While returning to Montana from Central California at 17,500' this last Thursday, my right engine started loosing a little MP. Initially, I easily got it back with just a little push of the throttle. Within a minute or so of this, it suddenly dropped about 10 inches MP, and the engine started to run rough. I still had oil pressure, and the JPI engine scanner didn't send any alarms. I looked out the right window, and saw oil all over the nose bowl. I immediately shut it down and feathered the prop.
So here I am VFR (on flight following) at 17,500' above a cloud deck over very remote Northern Nevada. I got everything stabilized, but I couldn't get any rudder trim. Perhaps with all the rain in Central California while I was there something froze up along the trim cable. The OAT was -25C. I easily maintained 16,500' with just the left engine. My GPS said I was near the McDermott airport. I've seen it from the air many times when flying my Cardinal RG along this same route. It is literally in the middle of nowhere with nothing around. There was at least a 2,000-5,000' thick layer of cold clouds between me and it, and it has no instrument approach. I reluctantly decided to declare an emergency with ATC. They wanted to vector me into the McDermott strip. My GPS said I was 45 minutes from Boise, so I opted to proceed there.
I was at the edge of the Paradise and Owyhee MOAs near V113 where two F15s were maneuvering. I had asked Salt Lake Center if Boise Approach had or could get any pilot reports of a hole through the clouds anywhere between me and their field. I wasn't looking forward to a single engine IFR approach through an unknown thickness of clouds in a plane that I had no single engine experience in. They called up the F15s and asked them if they could find a hole. Within a couple of minutes, one of the F15s formed up on my left side. I must say that it is pretty cool to see an F15 fairly close in formation with you. He split off to the left and reformed on the right side to see the feathered engine. He must have been amazed to see that the entire nacelle and that side of the horizontal tail was covered in oil. The other F15 had flown forward to look for a hole. The first one departed, and the second F15 appeared to lead me to a hole he had found. I descended making very shallow turns down through it. Thankfully the ceiling was over 5,000'.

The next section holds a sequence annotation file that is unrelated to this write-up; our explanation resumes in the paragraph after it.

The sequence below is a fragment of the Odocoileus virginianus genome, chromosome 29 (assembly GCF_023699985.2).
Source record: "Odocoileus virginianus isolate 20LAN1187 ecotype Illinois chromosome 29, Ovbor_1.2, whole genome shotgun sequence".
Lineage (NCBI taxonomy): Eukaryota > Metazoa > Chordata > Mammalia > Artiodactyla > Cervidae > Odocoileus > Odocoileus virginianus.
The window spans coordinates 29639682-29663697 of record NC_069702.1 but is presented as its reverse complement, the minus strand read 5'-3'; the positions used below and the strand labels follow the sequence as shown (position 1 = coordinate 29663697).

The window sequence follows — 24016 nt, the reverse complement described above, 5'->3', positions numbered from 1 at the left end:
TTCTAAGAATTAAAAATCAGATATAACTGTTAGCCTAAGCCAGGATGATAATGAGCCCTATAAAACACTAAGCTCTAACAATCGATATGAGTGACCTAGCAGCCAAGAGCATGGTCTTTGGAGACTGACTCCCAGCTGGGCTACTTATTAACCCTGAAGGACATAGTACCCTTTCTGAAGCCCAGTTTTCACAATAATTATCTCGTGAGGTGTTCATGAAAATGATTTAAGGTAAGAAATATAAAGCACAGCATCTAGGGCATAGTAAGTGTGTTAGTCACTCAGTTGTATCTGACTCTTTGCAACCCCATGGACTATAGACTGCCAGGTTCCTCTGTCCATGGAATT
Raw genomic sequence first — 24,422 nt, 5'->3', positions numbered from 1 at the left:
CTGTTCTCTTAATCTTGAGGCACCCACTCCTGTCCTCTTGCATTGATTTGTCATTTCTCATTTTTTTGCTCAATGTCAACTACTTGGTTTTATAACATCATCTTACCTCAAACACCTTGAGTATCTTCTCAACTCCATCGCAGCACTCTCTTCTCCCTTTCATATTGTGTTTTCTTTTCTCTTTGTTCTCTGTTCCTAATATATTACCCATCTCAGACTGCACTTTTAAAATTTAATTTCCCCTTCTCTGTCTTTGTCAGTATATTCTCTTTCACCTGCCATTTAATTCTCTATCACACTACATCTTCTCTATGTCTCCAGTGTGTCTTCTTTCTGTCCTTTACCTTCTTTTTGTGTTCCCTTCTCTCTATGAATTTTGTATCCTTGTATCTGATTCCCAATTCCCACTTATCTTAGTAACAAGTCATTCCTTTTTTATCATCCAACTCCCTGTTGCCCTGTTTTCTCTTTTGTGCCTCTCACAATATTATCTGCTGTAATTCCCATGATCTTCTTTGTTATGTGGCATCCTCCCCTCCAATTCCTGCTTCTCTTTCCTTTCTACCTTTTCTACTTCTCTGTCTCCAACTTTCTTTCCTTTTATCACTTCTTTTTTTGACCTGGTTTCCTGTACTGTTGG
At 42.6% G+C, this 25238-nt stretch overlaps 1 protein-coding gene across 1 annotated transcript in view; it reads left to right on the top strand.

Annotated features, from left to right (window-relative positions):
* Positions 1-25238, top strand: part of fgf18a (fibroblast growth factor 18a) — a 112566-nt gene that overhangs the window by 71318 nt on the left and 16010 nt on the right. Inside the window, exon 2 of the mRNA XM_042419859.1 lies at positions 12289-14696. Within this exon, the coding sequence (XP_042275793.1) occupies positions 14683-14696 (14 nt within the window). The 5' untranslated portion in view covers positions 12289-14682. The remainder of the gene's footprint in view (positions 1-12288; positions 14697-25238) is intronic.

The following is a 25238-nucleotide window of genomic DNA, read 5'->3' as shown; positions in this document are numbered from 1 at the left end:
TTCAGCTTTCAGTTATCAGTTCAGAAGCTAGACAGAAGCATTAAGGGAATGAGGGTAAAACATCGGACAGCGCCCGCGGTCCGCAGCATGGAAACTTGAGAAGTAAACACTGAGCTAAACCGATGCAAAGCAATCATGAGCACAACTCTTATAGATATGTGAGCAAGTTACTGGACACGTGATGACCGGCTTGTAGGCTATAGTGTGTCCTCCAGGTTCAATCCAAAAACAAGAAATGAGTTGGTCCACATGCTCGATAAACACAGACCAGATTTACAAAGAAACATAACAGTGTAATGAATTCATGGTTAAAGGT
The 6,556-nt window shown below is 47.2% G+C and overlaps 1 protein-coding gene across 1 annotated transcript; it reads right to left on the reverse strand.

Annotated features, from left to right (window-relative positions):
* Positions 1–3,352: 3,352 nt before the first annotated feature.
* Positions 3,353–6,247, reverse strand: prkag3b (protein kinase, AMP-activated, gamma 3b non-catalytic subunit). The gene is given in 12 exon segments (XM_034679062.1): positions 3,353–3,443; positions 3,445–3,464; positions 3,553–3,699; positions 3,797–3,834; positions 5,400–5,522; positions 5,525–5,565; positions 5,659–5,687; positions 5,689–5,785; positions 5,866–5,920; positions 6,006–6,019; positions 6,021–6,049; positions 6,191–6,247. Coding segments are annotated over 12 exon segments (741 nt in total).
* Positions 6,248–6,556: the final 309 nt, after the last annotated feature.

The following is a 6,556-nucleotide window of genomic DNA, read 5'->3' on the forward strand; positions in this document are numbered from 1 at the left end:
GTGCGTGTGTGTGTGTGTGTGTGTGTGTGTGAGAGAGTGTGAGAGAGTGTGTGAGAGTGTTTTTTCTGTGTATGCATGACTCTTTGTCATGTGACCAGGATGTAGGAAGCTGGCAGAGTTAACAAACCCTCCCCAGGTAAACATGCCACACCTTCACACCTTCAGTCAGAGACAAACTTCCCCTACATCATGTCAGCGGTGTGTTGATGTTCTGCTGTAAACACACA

The rest of the flight to Boise and the landing went well. I was handed off to Boise Approach who kept me all the way through the landing. They were all great to work with. The female controller even already knew about not turning into the dead engine when she vectored me for a base entry.
A fire truck followed me along the taxiway until I stopped on an FBO's ramp. When I exited the plane, he handed me a chunk of ice that he saw fall from somewhere near the failed right engine. As I began trying to evaluate the problem, it occurred to me that the ice probably had come off the crankcase breather. If so, it had probably blocked venting causing a nose seal to blow. I found a mechanic that took me in. He spent a couple of hours cleaning the engine and looking for the problem. There was still three quarts of oil in the crankcase, so, luckily, there was no engine damage. When I did a runup, we could see oil coming from the vicinity of the nose seal. You can't actually see it because it is behind the prop and hub. Of course that was the problem as we confirmed when we removed the prop and hub.
We got it all back together with a new nose seal late Friday night. I flew it home to Hamilton Montana (6S5) yesterday just a few hours before a new storm arrived.
As it turned out, the engine problem was due to the plane not having a crankcase breather exiting in the exhaust stream as was prescribed by the manufacturer in 1963! This caused the original tube that exits at the rear of the nacelle to freeze up and crankcase pressure to build until a nose seal blew. I finally found a pair of used stainless steel tubes from the old service kit and with the rest of the hardware corrected the oversite.
This airplane handles well on one engine. The Merlyn Turbo 320 conversion's claim of a 16K' single engine service ceiling is believable. With just me, about 100 lbs of baggage, and about 100 gallons of fuel aboard, I could have maintained my 17,000' altitude indefinitely at about 120 KIAS. ATC was very professional and ready to devote any effort to the problem. The F15s, while not expected, sure were nice to have around. The single engine landing wasn't difficult. You CAN taxi with only the left engine operating as long as you keep moving. 45-50 minutes takes a lot longer to pass when you have one shut down. A little adrenaline occasionally reminds you that you are still alive. Immediately shutting the engine down prevented any damage (we looked the turbo over and cut open the oil filter for a look see just to be sure).
The Merlyn conversion has given me a lot of confidence in the added safety of the plane when flying higher altitude direct routes over the high and rugged Montana and Idaho mountains. I used to fly along the airways to avoid the higher remote terrain. Now I save time by flying direct over it all.
This model Aerocommander is a wonderful airplane. It is comfortable in the cabin; it is stable in flight; it provides excellent visibility from the pilots' seats; and, with the Merlyn 320 conversion, allows an excellent climb out to on top conditions and a much faster cruise speed.
As soon as the new seed takes hold on my new airstrip and I get more practice with short field takeoffs and landings in the Commander, I will begin operating from it and will send you some more pictures.
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